Friday, July 17, 2015

Morning Glory Muffins

I was never a huge muffin fan growing up, but then everything changed. When I was pregnant, muffins became my absolute favorite food group. After every normal check-up I stopped by the Panera down the street for a Pumpkin Muffy, and a few days a week in the afternoon I opted for a low-fat blueberry muffin from Dunkin' Donuts. But I said yes to any muffin at any time. I don't consume quite as many muffins these days but my love for them hasn't waned a bit over the last four years.

I know muffins can get a bad rap as breakfast or even a snack food because there can be so much hidden sugar and fat, but these muffins are a bit on the healthier side. Muffins have become a rare brunch treat for me, but they can certainly be a more common breakfast given the right ingredients.

I first made these muffins about 8 years ago with the Tuesdays with Dorie blogging group, and have tweaked the recipe and made them many times since. I know, who tweaks a Dorie recipe? I felt there was a bit too much sugar, plus I like more whole wheat in my baked goods, and finally I upped the carrot substantially. Over the years as I've tested out Carrot Cake recipes and Oatmeal Raisin Cookie recipes (my husband's favorite cake and cookies, respectively) we've discovered that we do not care for cinnamon and vanilla extract paired together. I also prefer to give my cinnamon a little oomph with a slight hint of ginger, but nutmeg is also lovely with the right recipe.

I've since made these muffins several times for family and friends and they're always a big hit!

Morning Glory Muffins
adapted from Dorie Greenspan Baking From My Home To Yours

1 1/2 cups all-purpose flour
1 1/2 cups whole wheat pastry flour
1 tbsp. baking powder
1 1/2 tsp. ground cinnamon
1/2 tsp. ground ginger
1/4 tsp. baking soda
1/4 tsp. salt
1/2 cup sugar
2 tbsp. molasses
2/3 cup canola oil
2 large eggs
3/4 cup milk
2 cups loosely packed shredded carrots
1/2 cup shredded unsweetened coconut flakes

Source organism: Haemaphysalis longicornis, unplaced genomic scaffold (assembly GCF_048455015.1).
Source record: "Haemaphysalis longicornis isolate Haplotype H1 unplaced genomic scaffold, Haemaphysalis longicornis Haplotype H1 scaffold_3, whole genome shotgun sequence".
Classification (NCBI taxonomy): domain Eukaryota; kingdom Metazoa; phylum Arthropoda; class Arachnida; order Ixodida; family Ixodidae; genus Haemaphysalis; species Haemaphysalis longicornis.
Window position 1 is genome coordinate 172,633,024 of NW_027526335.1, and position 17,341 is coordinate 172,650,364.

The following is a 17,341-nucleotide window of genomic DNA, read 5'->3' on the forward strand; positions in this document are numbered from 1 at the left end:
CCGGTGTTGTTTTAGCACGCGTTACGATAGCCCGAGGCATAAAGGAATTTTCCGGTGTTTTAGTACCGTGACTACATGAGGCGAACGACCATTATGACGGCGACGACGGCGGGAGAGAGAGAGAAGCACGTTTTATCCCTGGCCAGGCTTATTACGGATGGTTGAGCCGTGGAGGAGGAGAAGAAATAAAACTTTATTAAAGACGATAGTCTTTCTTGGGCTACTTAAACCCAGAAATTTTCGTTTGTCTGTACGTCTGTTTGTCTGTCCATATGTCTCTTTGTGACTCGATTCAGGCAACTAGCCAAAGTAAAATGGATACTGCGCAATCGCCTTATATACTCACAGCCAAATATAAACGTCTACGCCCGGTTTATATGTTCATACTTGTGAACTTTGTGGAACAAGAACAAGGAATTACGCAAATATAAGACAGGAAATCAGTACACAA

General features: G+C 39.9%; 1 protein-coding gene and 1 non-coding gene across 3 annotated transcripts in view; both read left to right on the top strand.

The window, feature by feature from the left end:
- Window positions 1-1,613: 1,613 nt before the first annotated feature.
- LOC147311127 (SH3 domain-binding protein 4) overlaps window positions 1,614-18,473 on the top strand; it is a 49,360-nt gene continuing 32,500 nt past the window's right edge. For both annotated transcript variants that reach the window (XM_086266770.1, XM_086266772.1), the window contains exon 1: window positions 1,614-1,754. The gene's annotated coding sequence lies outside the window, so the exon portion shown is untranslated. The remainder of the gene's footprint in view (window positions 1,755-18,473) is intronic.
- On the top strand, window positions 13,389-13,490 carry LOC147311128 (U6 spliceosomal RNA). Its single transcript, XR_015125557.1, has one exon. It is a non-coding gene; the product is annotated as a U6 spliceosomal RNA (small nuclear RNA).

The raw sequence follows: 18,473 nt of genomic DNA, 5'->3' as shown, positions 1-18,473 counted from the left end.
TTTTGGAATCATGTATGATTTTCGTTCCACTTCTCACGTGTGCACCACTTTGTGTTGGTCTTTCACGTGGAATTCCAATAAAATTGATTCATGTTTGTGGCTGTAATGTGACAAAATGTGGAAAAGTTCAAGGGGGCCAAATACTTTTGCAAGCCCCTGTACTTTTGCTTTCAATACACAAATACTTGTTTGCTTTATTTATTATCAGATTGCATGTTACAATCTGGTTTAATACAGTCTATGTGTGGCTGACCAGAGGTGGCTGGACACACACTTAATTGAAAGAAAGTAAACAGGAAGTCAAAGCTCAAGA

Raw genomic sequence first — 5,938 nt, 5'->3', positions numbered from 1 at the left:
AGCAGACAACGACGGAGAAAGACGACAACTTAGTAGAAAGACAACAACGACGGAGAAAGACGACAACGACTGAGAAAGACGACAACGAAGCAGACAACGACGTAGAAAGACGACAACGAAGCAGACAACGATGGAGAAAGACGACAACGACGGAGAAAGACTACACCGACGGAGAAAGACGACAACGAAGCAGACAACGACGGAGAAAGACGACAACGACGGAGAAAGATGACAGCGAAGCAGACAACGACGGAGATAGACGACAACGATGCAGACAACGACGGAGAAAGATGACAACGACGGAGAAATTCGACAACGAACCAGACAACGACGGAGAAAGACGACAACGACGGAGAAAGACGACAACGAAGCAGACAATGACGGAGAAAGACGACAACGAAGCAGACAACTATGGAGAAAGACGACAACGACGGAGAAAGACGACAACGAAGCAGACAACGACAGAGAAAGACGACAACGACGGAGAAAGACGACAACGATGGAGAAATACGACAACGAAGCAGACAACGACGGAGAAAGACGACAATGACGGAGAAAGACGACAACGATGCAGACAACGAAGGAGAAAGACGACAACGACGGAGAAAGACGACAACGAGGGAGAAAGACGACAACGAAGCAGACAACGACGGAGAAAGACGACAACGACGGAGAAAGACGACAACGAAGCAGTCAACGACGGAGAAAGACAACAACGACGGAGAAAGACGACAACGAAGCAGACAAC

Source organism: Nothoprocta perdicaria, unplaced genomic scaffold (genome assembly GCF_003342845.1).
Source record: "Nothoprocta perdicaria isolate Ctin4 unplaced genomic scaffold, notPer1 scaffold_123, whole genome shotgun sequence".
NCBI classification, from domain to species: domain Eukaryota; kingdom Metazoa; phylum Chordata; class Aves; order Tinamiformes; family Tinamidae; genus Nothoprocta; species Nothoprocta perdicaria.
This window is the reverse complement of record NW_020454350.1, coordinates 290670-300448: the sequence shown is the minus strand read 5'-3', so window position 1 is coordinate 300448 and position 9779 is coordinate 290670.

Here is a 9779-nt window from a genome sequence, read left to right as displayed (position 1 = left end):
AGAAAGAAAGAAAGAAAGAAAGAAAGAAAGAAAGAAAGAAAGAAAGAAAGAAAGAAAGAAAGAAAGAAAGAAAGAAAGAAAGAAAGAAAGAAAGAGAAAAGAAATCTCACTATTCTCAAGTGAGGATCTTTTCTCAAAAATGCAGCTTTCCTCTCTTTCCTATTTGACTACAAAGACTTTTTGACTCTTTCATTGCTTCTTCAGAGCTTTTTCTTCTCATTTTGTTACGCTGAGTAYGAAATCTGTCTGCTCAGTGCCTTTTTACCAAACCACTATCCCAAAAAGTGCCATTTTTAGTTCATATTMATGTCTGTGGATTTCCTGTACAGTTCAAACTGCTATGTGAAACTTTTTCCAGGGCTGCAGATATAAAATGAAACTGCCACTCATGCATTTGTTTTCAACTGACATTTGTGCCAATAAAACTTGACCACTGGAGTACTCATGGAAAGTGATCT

1/2 cup raisins (or cranberries or a mix)
1/3 cup pecans, toasted and chopped

Preheat the oven to 375* degrees
Line 12 muffins tins with liners or grease if not using liners
In a medium bowl, combine the flour, baking powder, cinnamon, ginger, baking soda and salt
Whisk to combine
In the bowl of a stand mixer combine sugar, molasses and canola oil
Add in the eggs and beat until incorporated
Add in the dry ingredients in two additions, alternately with the milk, mixing each addition just until incorporated
Mix in the shredded carrot
Using a rubber spatula, gently fold in the coconut, raisins/cranberries, and nuts.
Divide the batter evenly among the muffin cups
Bake for about 20 minutes, then remove the muffins to a wire rack to cool completely

Wednesday, July 15, 2015

Baked Samosa Patties

When we moved to Michigan I didn't know a single person here. I'm no stranger to moving to a new city, so I got right down to friend-making business. I joined several meet-up groups, my sorority alumni group, a great church, and gained friends as I began working. After a few months I became good friends with a woman I met and we decided to start a book club. After a few more months of collecting new friends and inviting them to join, we created a great group of 5 - soon to be 6 members.
After chatting over email we discovered that in our group there was a vegan, 2 vegetarians, a gluten-free woman and 2 omnivores. We knew we wanted to have our book club meetings at each others homes and make it a pot-luck, so we all had our work cut out for us with regard to food choices. Then one woman suggested we theme each book club so the food matches the book! It's been a culinary challenge that I am happy to take on!
For the last meeting we read my selection, The Martian, which I highly recommend. So obviously for the theme, it had to be potatoes! My first instinct was baked samosas with wonton wrappers... but they're not vegan or gluten free! Then I saw gluten-free prepared dough at the store, but that's not vegan! So finally I decided to buy GF flour and use Earth Balance and olive oil in my dough. Sadly, the dough was a bit brittle and I was unable to mold it, so we had samosa tostatas.
With a few pounds of potatoes left and a strong craving for more samosas it finally hit me - samosa patties! I wish I had the idea before book club, but I'm glad it occurred to me because these were delicious! The filling is all that really matters in a samosa, so the absence of a wrapper was no big deal. They're also much healthier without the dough and being fried. We topped these with a bit of leftover mango chutney and served them alongside some crispy chickpeas and roasted cauliflower.